Creative Life

As a kid, my mom and stepfather had this really small collection of books that I thought was so cool.

I remember spending hours reading about Pen and Teller’s magic tricks, Arnold Schwarzenegger’s bodybuilding methods, and the interpretation of dreams.

These would ignite my imagination and allow me to peer into a new world.

Now that I’m a grown-up, I wonder often what would life had been like if there more for me to explore.

So every time I add to my now nearly 400-book personal library, there’s a part of me deep down that thinks about a child coming and pulling it from the bookshelf to see what’s inside.

I imagine giving them exposure to all these things I’ve found to be marvelous.

There are so many books a child would adore: The Complete Works of Winnie the Pooh, Charlotte’s Web, Stuart Little, Matilda, Where the Sidewalk Ends, and The Cartoon History of the Universe.

“I have these,” I imagine telling them, “because these are the books that give me hope too. The world can be a scary place, and these books remind us, despite how bad it all can seem, there are always things to be happy about. There’s always wonder just beneath the surface if only we can remember how to see it.”

I encourage you to think about what that might have meant to you as a kid. Think about how awesome it would have been to have an adult show you that holding on to hope and happiness and joy were possible as long as you believe it is.

“Sometimes it seems as though our disagreements over everything–from politics to business to the designated hitter rule–are more serious and more divisive than ever before. People are making emotional, knee-jerk decisions, then standing by them, sometimes fighting to the death to defend their position. And yet, weʼre optimists.”

That’s the headline for the folks who manage ChangeThis, a project that publishes manifestos. They now have a list of over 60 pages of PDFs whose topics run the gamut: from technological innovation to ending racism with mindfulness to startup revolutions.

This project consists of some of the smartest people in the world laying it all on the line to try to move the needle on progressive ideas. I found it because I searched for The Bootstrapper’s Bible, a book dedicated to – you might have guessed – pulling yourself up from the bootstraps to create a thriving business.

Eventually, I’d like to download all of these. I think they’re that good. Enjoy.

I want to be authentic.

And I don’t think that makes me an amateur; I think it makes me human.

A professional is someone disciplined enough to show up when they don’t want to, while a hack is someone who shows up to give the audience what they want to make themselves successful.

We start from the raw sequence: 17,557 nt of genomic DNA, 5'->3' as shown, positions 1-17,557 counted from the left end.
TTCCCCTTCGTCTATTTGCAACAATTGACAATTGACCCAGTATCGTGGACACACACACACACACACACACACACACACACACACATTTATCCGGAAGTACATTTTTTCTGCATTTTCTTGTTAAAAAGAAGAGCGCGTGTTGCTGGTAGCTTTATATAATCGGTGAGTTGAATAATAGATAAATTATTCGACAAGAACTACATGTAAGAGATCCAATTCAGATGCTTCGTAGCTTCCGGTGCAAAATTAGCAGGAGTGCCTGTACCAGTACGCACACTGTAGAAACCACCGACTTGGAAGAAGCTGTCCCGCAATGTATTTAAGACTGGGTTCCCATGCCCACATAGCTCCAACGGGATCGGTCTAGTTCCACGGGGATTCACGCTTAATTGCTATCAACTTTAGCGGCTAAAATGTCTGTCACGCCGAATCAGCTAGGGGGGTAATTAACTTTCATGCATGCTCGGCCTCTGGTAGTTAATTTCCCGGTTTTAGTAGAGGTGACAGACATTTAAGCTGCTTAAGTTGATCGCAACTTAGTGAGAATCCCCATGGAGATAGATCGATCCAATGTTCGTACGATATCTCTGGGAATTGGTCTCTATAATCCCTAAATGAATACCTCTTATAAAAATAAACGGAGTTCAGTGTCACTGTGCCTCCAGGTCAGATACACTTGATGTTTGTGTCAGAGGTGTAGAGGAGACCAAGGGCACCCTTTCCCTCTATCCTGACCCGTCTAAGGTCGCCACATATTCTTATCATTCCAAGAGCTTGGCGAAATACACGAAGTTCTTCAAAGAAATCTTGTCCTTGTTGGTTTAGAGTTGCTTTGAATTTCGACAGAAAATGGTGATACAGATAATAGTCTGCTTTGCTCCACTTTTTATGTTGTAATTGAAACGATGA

There’s no legacy in pandering.

Most pop and country music will die like disco, and Bob Dylan will live on.

By the way, isn’t it ironic one of the only songs from such a distinct era is “Staying Alive”?

My list of heroes is growing, which means I’m discovering what I’d like to do, who I’d like to be, my individuality.

I’m becoming more disciplined, which means the bridge between that ideal individuality and reality is being built.

But the bridge is being built slowly, brick by brick. Almost just a brick a day.

And the blueprints for the bridge keep changing because the architect (me) keeps learning and growing.

It’s like I’m in school to learn how to build bridges and on the first day they said to make a blueprint and every day in class I have to adjust the blueprint as I learn more about good design standards.

Luckily, there’s a good foundation…

And this process is probably as it should be.

Two steps forward, one step back; two steps forward, one step back; two steps forward, one step back; STOP! Hold on! We had to turn left three steps ago; let’s change directions now.

Or to continue the bridge metaphor, we had to use iron support beams, not steel, deconstruct it.

It’s frustrating.

Truths of my life: 

  • My voice (unique perspective/artistic and societal contribution) will take a long time than I think it will to develop;
  • Life along the way will be confusing, uncertain, and at times seem downright impossible;
  • I probably will never reach my self-expectations because there is always room for improvement;
  • The foreseeable future will certainly involve a not-so-delicate balance between being too hard on myself and setting realistic, gentle goals; and
  • Despite everything, I will have to fight for idealism, faith, hope, and optimism, and this is likely going to involve a face marred by dust and sweat and blood and flawed, complex companions, not an idyllic trip through Oz with guileless, magic creatures.

And all that’s okay.

It’s more than okay, actually.

It’s expected to be as perfect as it should be not because I believe in some kind of predestination or destiny, but because this is the path I’ve chosen.

While others take the path of least resistance, I’ve chosen the one with great resistance, because that’s what leaders do.

Leaders are the ones who make hard decisions because they’re the right decisions.

Leaders are the ones who wake up every day and strive to be the example, despite the burden of high self-expectations, because that’s what the world needs.